Shooter Schayes

Jewish basketball star Dolph Schayes stood tall above the rest amid the rise of the professional game.

Dolph Schayes (photo credit: Wikimedia Commons)
Dolph Schayes
(photo credit: Wikimedia Commons)
IN THE era just after World War II and before black athletes began to make their mark on basketball, many Jewish players were listed on the starting five score card of many collegiate and professional teams. At this tall man’s game, one Jewish sportsman stood above the rest, Dolph Schayes, a power forward who starred for 16 years with the Syracuse Nationals and the Philadelphia 76ers.
He was a bona fide star whose story is recounted by Dolph Grundman, a professor of history at Metropolitan State University of Denver, Colorado. Born in 1928, Schayes was the middle son of Jewish immigrants from Romania growing up in New York City. He was given the name Adolph, but thanks to the subsequent notoriety of another Adolf, his parents called him Dolph from an early age.
At the tender age of 16, he was the starting center for New York University, where he learned his trade. The style of play at that time focused a lot on player movement, ball deception and man-to-man coverage. The Harlem Globetrotters later developed an entertainment form of this style of basketball, using such crowd-pleasers as the weave, ball misdirection and hidden ball tricks.
Schayes was the consummate team player.
He could score from anywhere on the court, defend tenaciously and handle the ball with great skill. Although he was a natural right-handed player, old videos show him being quite adept at driving to the basket from either side and feeding his team mates with blind behind-the-back passes.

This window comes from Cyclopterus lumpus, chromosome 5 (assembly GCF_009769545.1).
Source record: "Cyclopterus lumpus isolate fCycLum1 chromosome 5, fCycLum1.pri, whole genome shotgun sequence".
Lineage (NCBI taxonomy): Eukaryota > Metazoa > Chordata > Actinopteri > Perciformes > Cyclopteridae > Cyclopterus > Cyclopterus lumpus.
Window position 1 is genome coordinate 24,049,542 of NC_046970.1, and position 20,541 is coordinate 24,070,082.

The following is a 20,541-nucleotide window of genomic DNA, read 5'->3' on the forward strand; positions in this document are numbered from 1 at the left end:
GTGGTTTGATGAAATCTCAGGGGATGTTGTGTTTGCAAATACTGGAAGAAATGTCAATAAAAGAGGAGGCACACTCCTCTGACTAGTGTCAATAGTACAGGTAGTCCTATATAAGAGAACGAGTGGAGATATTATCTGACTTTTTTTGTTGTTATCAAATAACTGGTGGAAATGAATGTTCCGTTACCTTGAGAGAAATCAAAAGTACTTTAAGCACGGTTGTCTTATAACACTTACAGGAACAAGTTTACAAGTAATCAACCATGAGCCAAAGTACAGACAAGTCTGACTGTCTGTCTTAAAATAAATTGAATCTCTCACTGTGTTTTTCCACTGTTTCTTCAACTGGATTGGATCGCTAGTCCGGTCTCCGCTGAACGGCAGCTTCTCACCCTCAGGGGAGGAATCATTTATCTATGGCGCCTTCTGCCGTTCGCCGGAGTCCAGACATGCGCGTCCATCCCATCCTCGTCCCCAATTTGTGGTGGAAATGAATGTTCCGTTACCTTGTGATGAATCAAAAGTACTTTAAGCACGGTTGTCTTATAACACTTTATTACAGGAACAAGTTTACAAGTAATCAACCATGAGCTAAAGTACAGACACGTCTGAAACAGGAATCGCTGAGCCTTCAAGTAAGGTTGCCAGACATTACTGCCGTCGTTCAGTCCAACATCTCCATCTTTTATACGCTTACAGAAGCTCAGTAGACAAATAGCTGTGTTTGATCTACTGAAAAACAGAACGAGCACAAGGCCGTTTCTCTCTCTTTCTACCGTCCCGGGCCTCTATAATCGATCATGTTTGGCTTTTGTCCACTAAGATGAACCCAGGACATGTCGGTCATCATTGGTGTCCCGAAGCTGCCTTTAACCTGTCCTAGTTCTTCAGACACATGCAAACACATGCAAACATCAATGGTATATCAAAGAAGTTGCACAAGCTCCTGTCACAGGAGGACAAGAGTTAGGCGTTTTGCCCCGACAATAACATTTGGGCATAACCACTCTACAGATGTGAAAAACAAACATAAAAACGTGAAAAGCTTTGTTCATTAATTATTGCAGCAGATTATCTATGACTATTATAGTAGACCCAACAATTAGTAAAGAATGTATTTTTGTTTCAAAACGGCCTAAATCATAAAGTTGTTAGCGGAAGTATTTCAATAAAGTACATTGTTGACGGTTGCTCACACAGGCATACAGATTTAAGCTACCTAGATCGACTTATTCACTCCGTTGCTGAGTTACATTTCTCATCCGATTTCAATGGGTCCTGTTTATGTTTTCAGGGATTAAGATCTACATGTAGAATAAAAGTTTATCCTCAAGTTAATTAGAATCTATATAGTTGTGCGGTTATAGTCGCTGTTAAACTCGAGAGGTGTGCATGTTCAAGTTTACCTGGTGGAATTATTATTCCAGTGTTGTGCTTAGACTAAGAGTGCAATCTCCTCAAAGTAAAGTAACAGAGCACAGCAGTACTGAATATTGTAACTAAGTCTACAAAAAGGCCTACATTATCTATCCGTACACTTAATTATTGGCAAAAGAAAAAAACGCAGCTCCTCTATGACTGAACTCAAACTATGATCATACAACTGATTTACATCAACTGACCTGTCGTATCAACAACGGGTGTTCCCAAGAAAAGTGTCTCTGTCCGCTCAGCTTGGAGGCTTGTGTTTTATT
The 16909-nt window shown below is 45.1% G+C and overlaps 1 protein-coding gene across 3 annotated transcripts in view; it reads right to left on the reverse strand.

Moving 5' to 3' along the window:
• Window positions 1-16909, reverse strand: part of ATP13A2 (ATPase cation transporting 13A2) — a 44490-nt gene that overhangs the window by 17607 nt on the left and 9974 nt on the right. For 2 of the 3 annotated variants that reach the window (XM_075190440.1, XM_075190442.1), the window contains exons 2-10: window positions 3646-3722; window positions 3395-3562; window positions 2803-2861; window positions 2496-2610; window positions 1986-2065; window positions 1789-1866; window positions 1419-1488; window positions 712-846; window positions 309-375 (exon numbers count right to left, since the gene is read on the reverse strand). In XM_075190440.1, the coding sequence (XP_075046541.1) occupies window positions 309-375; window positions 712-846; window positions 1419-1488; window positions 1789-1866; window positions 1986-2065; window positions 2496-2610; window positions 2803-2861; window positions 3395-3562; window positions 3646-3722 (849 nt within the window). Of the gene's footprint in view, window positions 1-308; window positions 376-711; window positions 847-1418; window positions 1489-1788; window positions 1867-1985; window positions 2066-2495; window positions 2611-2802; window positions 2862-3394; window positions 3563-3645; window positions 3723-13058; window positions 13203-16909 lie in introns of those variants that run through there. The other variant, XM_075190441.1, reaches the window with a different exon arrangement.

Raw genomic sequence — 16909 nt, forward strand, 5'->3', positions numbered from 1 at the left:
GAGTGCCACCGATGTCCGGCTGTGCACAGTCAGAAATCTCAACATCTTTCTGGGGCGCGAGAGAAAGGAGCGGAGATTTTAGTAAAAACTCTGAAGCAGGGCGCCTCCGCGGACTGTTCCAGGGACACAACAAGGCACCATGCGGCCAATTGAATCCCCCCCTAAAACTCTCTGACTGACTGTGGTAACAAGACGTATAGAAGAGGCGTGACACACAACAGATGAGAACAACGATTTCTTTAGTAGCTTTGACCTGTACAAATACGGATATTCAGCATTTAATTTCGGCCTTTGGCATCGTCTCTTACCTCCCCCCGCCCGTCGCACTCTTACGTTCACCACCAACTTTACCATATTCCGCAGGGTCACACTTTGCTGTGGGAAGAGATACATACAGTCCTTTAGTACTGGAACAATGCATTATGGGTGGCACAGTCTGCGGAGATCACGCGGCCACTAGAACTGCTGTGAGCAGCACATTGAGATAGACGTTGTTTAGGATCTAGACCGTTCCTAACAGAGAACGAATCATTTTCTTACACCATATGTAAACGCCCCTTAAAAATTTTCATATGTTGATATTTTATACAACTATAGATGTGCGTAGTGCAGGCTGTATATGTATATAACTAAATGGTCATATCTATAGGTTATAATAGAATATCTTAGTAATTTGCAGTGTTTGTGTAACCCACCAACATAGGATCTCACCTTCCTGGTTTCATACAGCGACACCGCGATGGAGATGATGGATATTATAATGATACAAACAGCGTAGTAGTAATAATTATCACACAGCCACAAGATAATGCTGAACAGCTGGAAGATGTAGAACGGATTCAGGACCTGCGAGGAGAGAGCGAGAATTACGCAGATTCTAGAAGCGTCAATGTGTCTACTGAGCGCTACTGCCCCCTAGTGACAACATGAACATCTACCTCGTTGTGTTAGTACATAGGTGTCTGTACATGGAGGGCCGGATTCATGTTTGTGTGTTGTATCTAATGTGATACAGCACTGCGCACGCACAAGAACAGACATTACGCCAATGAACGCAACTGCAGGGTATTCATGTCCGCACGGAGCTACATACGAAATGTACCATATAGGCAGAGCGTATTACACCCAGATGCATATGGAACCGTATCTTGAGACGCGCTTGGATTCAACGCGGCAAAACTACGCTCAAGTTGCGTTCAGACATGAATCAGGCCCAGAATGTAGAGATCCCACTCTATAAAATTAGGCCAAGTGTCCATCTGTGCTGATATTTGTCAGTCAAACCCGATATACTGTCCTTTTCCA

His leadership brought the Nationals only one NBA championship in 1955. There could have been more trophies had it not been for Bob Cousy and Bill Russell’s Boston Celtics, who used the other teams in the NBA as cannon fodder in their time.
By his own admission, Schayes was not a gifted athlete. Although he stood at 2.03 meters (6 feet 8 inches) and probably 2.51 meters (8’3”) at full stretch, he could not jump above 3.05 meters (10 feet), the height of the basket.
Of all the 19,247 points he accumulated in his career, a fine achievement especially as the three point shot from outside the perimeter had not yet been introduced, he never once dunked the basket. He also never scored on the alley-oop, the turnaround jam or the slam dunk, aerial maneuvers that bring crowds to their feet today.
Schayes scored his points because he was an incredibly accurate shooter. There is a story that, during the summer basketball camps he ran in upstate New York, he would narrow the diameter of the basketball hoop in order to force him to hit the center of the basket with his shots. This helped him lead the NBA in shooting percentage from the free throw line three times. He also set a record by sinking 18 consecutive free throws in one game.
Schayes is probably best remembered for his two-handed high-arching set shot, something not seen in professional basketball today.
Despite all his accolades, including being 12 times an NBA All-Star, his son Danny, who played 18 years in the NBA from 1981-1999 and was only a journeyman player, probably had greater skills than his father.